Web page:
Both Ferrier fans and
lovers of English solo song will appreciate
this wonderful disc from Naxos Historical,
in the Great Singers series. Traditional
songs comprise the bulk of the music
presented here, with a few songs by
Quilter, Stanford, Parry, Vaughan Williams,
Bridge and Warlock also featured.
The first thing that
one notices is that the sound quality
for the time (between 1949 and 1952)
is excellent. Yes, there are a few crackles,
particularly in Stanford’s A Soft
Day, an occasional squeaky wheel
and a slightly remote sound in the Quilter.
However the disc is free of the intrusive
noises that those who tend to listen
to modern recordings find so disturbing,
and aficionados of historical recordings
have learnt to tolerate. Ferrier’s rather
dated prominent vibrato does not detract,
either, but suits the style of the pieces.
One is immediately
struck by Ferrier’s lovely rich tone,
litheness and sweetness of voice, and
how she invests all of the traditional
songs with great character and sensitivity.
The merrier ones, such as Keel Row,
dance, sparkling with vivacity, and
in the more melancholic ones she is
beautifully tender – as in O Waly
Waly, and a version of Blow the
wind southerly without accompaniment.
Warmth, laughter and joy flood out in
more light-hearted songs – the Stuttering
lovers and the concluding Kitty
my love - mirth radiating across
to the listener. The regional accents
she adopts are a true delight, particularly
the fantastic Scottish one in The
fidgety bairn. Her enunciation,
too, is a joy to hear – crystal clarity
reigns supreme here, which is all the
more remarkable when one considers that
some singers of the same period – naming
no names! – occasionally sound as if
they’re singing with their kerchiefs
in their mouths!
I was less slightly
less impressed by the performances of
the original compositions. Admittedly
this is not the best selection of Quilter
songs (with the exception, of course,
of his miniature masterpiece Now
Sleeps the Crimson Petal!), yet
these are all works that typically have
the effect of hitting me in the solar
plexus, sending me reeling back with
emotion. I’m sorry to say that Ferrier
was unable to squeeze anything resembling
a tear from my nonchalantly dry eye.
Not only does she takes these songs
too slow – thus losing momentum and
direction, but she does not invest them
with enough feeling, doesn’t quite manage
to bring them to life or capture their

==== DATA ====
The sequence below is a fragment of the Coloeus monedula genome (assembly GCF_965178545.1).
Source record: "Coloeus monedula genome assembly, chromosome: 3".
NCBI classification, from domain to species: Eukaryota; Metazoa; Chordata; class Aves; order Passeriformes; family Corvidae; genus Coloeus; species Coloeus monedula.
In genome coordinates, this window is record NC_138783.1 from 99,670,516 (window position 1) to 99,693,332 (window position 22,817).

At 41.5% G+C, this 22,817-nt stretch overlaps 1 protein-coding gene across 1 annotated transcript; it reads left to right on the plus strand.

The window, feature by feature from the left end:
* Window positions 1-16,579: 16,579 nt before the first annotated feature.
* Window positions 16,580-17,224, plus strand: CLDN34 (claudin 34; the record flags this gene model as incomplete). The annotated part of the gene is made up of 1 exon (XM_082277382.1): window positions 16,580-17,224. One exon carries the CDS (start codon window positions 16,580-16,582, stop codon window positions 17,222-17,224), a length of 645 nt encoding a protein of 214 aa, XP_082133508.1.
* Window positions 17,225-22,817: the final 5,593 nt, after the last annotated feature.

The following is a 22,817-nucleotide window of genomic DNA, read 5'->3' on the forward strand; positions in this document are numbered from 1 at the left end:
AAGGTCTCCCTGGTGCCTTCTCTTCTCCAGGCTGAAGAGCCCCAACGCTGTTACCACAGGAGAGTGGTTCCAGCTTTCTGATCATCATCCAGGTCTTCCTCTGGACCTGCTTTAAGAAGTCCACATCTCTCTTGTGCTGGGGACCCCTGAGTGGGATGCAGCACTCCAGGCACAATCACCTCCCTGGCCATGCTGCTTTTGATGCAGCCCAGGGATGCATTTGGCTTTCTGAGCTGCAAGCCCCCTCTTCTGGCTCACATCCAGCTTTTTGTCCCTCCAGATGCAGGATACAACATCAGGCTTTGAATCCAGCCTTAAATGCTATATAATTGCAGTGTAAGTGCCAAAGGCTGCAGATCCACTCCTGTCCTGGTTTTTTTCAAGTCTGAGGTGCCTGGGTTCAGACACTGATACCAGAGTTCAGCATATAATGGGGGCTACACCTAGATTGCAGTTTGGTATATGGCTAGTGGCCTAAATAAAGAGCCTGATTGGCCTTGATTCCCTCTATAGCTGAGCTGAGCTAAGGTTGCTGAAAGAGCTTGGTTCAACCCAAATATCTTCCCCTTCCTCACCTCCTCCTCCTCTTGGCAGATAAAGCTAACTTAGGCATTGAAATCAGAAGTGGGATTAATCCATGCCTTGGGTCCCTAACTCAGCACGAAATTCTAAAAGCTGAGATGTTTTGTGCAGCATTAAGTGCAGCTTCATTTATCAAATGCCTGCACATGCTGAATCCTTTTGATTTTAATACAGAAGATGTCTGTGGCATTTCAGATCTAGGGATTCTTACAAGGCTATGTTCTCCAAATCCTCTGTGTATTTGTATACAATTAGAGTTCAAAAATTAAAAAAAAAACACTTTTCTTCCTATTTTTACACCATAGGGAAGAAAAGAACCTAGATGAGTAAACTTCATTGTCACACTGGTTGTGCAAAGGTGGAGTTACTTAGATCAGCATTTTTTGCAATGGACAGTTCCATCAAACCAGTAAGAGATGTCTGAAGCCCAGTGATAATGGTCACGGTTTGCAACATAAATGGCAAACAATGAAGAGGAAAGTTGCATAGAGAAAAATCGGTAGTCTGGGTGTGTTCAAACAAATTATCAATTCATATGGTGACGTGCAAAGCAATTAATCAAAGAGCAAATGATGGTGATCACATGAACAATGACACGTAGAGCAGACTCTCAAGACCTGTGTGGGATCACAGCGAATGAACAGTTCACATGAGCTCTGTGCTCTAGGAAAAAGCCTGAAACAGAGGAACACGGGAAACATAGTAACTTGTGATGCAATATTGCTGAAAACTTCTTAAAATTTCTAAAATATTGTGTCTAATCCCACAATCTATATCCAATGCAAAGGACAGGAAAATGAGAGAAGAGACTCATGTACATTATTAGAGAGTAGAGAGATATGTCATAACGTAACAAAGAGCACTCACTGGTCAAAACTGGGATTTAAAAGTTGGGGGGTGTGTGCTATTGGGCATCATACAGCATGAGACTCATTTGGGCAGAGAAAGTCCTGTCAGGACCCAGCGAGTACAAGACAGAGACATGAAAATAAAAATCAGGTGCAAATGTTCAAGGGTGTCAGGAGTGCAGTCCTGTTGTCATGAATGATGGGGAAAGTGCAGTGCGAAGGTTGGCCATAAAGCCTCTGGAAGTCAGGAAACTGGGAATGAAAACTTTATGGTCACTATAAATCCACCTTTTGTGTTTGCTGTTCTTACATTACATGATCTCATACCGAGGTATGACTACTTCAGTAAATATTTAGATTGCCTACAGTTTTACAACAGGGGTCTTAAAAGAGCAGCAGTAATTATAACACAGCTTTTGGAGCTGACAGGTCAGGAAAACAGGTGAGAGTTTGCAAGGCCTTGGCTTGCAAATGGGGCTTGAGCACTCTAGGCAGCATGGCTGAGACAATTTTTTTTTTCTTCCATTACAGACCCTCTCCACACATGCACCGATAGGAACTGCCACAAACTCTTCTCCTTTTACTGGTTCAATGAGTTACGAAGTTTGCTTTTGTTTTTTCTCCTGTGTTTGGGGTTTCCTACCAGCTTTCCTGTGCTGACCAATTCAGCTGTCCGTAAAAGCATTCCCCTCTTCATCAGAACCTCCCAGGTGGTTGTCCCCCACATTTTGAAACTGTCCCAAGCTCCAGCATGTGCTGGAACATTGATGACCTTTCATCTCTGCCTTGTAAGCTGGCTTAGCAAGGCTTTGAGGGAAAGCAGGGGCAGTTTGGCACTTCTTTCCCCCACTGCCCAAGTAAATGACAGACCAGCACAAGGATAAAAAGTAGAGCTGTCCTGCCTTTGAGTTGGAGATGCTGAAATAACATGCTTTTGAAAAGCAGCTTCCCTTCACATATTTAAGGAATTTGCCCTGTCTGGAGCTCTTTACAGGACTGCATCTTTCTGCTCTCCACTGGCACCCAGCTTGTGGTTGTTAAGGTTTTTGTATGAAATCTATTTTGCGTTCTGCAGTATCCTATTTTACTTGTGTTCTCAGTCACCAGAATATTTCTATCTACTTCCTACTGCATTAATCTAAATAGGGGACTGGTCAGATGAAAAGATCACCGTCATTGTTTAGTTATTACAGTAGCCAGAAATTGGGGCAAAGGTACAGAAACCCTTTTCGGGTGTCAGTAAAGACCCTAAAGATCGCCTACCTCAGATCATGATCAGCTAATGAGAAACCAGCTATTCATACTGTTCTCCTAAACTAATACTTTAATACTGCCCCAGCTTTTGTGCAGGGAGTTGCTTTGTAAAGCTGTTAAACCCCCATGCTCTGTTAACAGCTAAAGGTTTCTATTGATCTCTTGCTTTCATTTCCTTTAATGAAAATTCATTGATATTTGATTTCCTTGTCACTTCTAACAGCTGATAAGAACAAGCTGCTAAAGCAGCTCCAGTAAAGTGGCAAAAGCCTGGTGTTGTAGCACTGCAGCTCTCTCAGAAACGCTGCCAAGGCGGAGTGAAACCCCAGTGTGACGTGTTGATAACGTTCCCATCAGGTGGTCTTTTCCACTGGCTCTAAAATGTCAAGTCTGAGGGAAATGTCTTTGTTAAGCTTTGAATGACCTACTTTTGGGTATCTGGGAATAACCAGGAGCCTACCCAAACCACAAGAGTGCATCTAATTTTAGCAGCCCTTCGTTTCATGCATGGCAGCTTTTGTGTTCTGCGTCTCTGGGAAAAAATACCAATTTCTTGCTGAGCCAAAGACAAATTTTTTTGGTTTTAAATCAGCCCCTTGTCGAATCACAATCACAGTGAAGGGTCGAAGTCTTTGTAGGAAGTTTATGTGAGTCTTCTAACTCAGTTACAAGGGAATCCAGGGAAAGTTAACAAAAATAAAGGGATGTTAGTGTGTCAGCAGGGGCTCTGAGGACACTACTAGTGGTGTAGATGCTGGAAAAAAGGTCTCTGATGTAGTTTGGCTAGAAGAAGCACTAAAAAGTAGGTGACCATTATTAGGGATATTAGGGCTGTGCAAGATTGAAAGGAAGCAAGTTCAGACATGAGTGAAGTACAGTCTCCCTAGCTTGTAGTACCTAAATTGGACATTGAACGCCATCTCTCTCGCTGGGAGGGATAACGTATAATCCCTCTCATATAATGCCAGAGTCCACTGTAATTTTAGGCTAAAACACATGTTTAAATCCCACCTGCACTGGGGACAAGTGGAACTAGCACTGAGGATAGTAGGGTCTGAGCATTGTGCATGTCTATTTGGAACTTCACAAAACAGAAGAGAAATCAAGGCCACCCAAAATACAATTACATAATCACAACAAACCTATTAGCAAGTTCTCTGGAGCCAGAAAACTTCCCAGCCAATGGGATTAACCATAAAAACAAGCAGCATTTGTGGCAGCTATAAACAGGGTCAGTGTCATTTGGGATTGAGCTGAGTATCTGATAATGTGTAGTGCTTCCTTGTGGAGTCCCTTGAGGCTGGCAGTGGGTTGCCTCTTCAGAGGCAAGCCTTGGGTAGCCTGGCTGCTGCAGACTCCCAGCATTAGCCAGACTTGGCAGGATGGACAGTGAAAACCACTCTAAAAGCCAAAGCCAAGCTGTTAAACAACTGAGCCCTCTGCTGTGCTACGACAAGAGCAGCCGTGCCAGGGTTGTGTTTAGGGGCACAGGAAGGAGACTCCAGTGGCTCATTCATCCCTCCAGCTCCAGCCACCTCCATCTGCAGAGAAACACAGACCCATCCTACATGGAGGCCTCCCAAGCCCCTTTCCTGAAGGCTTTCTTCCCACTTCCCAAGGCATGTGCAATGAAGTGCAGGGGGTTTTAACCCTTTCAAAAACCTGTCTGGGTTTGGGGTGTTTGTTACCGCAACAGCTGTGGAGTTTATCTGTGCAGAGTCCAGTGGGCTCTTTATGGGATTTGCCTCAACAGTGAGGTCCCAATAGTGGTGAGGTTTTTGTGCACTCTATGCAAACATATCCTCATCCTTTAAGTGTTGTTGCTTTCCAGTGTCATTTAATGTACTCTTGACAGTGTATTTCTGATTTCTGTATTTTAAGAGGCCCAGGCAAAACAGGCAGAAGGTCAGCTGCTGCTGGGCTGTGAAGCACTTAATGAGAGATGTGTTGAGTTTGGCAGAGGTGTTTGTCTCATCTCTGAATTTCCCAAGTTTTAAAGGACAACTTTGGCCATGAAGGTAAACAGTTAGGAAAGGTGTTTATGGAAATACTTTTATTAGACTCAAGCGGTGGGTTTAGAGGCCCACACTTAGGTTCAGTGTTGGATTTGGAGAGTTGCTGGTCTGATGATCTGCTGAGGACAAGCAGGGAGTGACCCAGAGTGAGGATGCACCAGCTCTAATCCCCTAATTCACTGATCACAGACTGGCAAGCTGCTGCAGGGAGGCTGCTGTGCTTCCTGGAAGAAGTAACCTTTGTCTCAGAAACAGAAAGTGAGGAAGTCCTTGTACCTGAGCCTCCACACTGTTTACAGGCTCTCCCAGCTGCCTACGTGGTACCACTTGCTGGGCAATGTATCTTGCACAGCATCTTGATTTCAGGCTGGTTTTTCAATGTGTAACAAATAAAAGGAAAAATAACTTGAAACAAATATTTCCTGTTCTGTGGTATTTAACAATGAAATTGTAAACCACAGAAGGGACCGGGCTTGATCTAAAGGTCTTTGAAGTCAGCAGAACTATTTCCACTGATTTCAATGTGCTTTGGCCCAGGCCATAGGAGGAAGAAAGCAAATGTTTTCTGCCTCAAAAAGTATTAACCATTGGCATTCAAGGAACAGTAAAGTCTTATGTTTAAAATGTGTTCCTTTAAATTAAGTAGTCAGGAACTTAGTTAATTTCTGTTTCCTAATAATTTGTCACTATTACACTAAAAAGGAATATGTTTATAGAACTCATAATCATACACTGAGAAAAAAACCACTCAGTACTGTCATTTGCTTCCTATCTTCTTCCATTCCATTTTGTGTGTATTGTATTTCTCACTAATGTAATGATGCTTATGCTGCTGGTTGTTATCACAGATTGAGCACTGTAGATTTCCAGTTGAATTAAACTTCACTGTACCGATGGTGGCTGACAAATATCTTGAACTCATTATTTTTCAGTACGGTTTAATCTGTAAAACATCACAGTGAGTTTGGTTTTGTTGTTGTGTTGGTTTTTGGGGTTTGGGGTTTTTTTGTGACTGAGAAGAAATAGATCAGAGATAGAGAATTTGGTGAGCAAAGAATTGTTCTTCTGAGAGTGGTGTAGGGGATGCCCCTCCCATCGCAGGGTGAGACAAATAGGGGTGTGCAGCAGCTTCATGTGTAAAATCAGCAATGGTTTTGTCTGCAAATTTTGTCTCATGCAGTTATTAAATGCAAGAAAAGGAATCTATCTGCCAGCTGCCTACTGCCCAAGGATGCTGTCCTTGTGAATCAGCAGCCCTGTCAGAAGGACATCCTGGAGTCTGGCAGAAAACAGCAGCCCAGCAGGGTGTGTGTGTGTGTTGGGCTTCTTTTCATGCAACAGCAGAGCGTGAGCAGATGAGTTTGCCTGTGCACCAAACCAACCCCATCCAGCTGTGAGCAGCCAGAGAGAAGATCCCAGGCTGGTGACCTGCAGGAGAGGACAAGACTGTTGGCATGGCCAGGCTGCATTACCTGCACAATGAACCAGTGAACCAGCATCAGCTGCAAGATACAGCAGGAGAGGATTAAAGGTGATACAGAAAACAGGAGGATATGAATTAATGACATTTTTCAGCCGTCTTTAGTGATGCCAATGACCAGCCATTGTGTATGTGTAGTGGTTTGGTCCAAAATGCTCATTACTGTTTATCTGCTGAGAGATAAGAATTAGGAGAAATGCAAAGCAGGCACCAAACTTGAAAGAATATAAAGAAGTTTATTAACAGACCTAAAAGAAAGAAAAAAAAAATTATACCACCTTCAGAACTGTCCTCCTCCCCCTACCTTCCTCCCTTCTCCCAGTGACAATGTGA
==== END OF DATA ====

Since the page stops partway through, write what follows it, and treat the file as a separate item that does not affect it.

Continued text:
soul. Although certainly the greatest
female rendition I’ve ever heard, Ferrier
cannot scale the heights of John Mark
Ainsley (on Hyperion), and songs that
are meltingly, heart-breakingly beautiful
under his touch become more pedestrian
and less awesome (in the real sense
of the word) with her.
Vaughan Williams’ Silent
Noon is similarly not as dramatic
as with a male voice – but then I was
brought up with Tear on the London label,
a version I would still instantaneously
recommend to anyone. Ferrier is too
slow to flow, and lacks Tear’s atmosphere
and colourful contrasts. Bridge’s vivacious
Go not, Happy day also suffers
from a too leisurely pace, and comes
across as a little too heavy and laboured.
I would once more advise turning to
John Mark Ainsley on Hyperion for the
two Warlock songs. Ferrier sings Sleep
too straight – she does not give it
the haunting, dark quality that it needs,
and Pretty ring-time is here
too earth-bound. On the other hand,
Stanford’s Fairy Lough is given
a light and delicate rendition that
is quite beautiful.
One does feel, however,
that it is in the traditional songs
that Ferrier really shines, which she
seems to endow with greater emotion,
capturing the mood of the songs perfectly.
Unlike the original compositions, where
the lagging tempo hampered the expression,
the traditional songs are fairly well-paced.
The tendency to be a little on the slow
side here translates as unhurried, relaxed
and serenely confident.
The three pianists
– Phyllis Spurr, John Newmark and Frederick
Stone provide sympathetic and unobtrusive
accompaniment throughout, excelling
in a few places - the Lover’s Curse,
for example, where passion bursts through
in the piano as well as in the voice.
Despite my reservations
about the Quilter, Bridge, Vaughan Williams
and Warlock, I can thoroughly recommend
this disc, as Ferrier’s craftsmanship
in the traditional songs alone is quite
incredible. One need only listen to
Willow Willow to be amazed at
her remarkable control, and her masterful,
spirited and dynamic touch.